Love rating 0
    BobSnugglepuss said

    Well commented Cliff !

    You are glad to see the back of the secured loan industry are you?

    Loads of people made unemployed... Loads of people unable to borrow the amount they need, thus leading to financial difficulies for them...

    How can you be so hypocritical? Fool advertises for secured loans and if I am not mistaken, when a customer is referred from Fool to LoanMakers, Fool receive a commission!?!

    Your 'unbiased' review of the situation is flawed. You mention that every single reposession is due to secured loans. NO THEY ARE NOT! If you are going to make generalisations without having facts to back them up, don't bother generalising in the first place.

    Some secured loans are bad obviously, but some are not. First Plus were very strict on their criteria (although stupidly offering 125% equity deals possibly wasn't there smartest move).

    Another question for you, is the blurb you have been spouting your personal view or that of Motley Fool? I'm sure your last comment "...awful adverts from Ocean Finance.." could be considered libelous. As well as a finance 'expert' are you also an advertising 'expert'?

    Report on 15 July 2008  |  Love thisLove  0 loves
  • flyboy80
    Love rating 0
    flyboy80 said

    I might be mistaken for thinking that the comments on this article were to help or inform other fools about products or issues that affect a "real" life situation.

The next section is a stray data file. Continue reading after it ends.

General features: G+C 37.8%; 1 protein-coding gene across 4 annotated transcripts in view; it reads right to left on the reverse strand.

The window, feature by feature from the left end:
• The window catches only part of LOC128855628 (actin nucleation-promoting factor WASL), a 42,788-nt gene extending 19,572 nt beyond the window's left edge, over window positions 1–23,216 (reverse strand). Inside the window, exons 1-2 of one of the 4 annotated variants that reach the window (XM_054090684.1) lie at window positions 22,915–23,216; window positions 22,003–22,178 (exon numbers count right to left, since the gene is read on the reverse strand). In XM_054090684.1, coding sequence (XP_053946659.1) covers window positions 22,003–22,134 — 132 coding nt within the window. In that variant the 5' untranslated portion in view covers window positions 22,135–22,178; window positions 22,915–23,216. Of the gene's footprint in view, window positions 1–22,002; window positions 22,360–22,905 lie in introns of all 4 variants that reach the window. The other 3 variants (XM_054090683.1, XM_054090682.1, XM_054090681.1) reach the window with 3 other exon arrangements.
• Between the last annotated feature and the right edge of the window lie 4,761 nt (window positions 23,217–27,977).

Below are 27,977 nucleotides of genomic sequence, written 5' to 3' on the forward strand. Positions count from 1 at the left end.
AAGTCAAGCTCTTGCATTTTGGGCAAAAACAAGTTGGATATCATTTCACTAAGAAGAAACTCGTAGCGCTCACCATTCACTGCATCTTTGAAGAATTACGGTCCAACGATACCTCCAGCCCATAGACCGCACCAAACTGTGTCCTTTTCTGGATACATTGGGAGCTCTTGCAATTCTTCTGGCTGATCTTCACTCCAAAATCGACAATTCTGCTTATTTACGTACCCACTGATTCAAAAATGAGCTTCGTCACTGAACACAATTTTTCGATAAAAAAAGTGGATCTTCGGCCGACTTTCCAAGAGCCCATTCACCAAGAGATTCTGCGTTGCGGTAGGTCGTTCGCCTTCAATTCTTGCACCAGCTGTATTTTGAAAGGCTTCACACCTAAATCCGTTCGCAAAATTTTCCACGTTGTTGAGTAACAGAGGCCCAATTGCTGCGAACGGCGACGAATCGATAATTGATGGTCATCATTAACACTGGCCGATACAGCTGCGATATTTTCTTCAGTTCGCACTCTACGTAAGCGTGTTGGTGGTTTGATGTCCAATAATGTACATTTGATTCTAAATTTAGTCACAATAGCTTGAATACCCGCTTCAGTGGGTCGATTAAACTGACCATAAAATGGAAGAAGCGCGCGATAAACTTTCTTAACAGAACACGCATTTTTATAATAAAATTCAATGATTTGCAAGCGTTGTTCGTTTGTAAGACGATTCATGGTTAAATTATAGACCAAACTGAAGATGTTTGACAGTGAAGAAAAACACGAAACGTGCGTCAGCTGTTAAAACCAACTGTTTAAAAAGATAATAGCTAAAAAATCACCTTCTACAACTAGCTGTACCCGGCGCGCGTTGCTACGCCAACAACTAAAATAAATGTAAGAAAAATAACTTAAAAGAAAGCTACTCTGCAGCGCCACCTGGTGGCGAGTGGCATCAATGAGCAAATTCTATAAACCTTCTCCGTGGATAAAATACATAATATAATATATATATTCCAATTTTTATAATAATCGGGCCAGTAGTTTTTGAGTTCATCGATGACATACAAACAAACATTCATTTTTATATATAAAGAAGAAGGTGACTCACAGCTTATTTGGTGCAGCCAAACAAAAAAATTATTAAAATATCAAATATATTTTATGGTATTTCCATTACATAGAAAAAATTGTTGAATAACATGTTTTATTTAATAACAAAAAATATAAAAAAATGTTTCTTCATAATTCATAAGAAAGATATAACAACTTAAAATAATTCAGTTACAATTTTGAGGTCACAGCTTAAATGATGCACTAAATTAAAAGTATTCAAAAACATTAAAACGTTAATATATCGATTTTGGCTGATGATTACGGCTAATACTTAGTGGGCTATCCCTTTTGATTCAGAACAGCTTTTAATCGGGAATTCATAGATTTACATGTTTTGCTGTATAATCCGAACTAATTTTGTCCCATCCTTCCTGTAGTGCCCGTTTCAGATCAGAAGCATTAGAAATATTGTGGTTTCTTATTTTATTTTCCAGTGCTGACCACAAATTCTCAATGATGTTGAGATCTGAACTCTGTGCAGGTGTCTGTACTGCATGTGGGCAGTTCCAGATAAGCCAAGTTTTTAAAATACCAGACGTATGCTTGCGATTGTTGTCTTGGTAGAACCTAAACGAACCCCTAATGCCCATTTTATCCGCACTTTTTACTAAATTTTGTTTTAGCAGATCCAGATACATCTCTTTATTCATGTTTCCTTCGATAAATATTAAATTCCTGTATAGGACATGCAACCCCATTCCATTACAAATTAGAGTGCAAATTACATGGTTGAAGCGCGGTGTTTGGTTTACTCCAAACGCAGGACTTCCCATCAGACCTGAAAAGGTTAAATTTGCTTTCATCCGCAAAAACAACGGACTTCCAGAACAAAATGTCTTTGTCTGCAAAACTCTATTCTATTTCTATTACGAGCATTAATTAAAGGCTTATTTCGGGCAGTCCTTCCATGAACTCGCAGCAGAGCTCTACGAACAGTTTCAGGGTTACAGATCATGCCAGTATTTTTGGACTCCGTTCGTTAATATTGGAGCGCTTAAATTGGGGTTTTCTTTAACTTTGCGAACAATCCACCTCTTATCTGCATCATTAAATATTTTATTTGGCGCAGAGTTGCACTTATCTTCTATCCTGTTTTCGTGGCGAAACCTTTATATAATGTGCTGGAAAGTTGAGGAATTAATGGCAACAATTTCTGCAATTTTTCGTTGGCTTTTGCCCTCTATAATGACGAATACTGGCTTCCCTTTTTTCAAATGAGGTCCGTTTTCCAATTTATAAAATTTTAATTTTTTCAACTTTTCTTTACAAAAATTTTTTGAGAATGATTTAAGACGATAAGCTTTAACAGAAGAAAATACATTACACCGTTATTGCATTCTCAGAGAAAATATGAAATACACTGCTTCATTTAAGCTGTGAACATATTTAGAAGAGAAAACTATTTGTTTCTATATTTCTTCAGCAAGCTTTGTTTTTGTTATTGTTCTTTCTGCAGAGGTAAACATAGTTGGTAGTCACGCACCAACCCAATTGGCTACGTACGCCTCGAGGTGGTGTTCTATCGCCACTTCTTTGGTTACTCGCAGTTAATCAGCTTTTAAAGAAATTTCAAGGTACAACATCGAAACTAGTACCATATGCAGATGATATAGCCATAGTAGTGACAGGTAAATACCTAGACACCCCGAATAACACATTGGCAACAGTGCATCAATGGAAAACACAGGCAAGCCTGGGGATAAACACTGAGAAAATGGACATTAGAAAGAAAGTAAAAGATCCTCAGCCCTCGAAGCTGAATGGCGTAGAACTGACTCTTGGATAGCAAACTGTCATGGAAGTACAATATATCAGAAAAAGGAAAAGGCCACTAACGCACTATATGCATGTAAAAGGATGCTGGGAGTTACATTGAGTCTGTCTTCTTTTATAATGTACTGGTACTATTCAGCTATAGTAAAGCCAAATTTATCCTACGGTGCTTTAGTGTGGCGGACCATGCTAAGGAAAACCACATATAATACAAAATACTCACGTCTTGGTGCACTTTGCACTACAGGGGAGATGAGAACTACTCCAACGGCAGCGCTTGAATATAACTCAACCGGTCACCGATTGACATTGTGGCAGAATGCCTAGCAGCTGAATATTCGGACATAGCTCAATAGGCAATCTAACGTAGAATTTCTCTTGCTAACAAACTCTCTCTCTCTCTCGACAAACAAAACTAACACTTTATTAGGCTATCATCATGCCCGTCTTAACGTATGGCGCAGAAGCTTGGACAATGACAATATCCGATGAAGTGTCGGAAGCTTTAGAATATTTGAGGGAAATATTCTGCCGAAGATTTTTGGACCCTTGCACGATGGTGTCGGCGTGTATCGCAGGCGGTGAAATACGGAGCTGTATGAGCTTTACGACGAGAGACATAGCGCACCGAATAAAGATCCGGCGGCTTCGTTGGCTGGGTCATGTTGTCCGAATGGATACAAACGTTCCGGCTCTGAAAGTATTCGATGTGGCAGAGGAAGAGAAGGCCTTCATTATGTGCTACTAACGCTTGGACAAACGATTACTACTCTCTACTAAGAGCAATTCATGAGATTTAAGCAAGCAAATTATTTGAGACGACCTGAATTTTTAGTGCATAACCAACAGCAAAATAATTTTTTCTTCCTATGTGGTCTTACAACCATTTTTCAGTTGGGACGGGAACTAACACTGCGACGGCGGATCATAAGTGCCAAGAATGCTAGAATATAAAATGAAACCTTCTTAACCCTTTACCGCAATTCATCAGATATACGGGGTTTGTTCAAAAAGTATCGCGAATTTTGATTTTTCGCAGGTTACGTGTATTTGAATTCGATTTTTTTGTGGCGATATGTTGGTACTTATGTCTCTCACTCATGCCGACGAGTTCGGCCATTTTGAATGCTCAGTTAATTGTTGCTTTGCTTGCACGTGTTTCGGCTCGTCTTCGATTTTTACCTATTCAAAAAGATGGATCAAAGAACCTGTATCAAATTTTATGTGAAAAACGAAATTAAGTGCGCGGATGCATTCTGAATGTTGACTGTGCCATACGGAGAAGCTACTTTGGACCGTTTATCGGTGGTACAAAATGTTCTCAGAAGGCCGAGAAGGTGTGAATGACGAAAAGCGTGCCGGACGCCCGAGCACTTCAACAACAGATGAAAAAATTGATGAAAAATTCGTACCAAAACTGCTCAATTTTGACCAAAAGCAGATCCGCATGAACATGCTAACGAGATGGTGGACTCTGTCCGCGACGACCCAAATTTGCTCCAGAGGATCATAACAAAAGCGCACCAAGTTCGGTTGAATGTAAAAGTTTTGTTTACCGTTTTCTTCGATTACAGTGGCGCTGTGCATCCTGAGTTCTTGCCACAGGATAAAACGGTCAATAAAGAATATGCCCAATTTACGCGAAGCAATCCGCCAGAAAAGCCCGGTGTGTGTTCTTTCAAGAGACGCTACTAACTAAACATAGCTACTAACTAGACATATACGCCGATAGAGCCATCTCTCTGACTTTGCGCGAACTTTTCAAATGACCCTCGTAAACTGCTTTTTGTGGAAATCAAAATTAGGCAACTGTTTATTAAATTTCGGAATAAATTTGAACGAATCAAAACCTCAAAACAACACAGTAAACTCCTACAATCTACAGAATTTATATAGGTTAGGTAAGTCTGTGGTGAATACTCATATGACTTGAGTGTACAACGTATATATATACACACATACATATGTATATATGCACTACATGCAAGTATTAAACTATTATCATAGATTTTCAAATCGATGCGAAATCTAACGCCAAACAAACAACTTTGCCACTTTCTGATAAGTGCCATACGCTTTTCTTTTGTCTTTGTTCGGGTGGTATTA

"That's right - unsecured credit providers can apply to the courts if you are a homeowner to make you sell your property and pay them what they are owed."
    This is scare-mongering, just like the credit-crunchers and the Doomsday Book folk, this is incorrect. A lender can only and very rarely applies through the courts for you to sell you home, after you have been issued a CCJ and have repeatedly failed to pay. To have a second charge on your house/home can only be sought via a Tomlin Order, of which you must have agreed to in the first place. Tomlin orders unfortunately are becoming common place because lenders
    now wish protect and correct their mistakes, and make their victims change an unsecured debt into secured by suggesting that if the borrower agrees to allowing a "second" charge on their home, they will not pursue them, or take them to court.

    Why would you secure your home against an unsecured debt? - unless under duress!

    Any company that has also made a profit, indeed hefty profits from advising people to risk the roofs over their heads, and is now struggling to survive, knew the risks that they as a company were taking. After all to advertise prime time TV on multi channels is not cheap.
    Someone, somewhere is laughing his/her socks of right now !!

    Report on 15 July 2008  |  Love thisLove  0 loves

Post a comment

Sign in or register to post a reply.

Our top deals

Provider & account name Credit rate (AER)
Based on £1

Based on £1

TSB Classic Plus Current Account

5.0% 0% EAR Apply

Nationwide BS FlexDirect

5.0% 0% plus £0.50 per day usage fee Apply

Clydesdale Bank Current Account Direct

2.0% 9.9% EAR Apply
W3C  Thank you for using One Flew Over the Cuckoo's Nest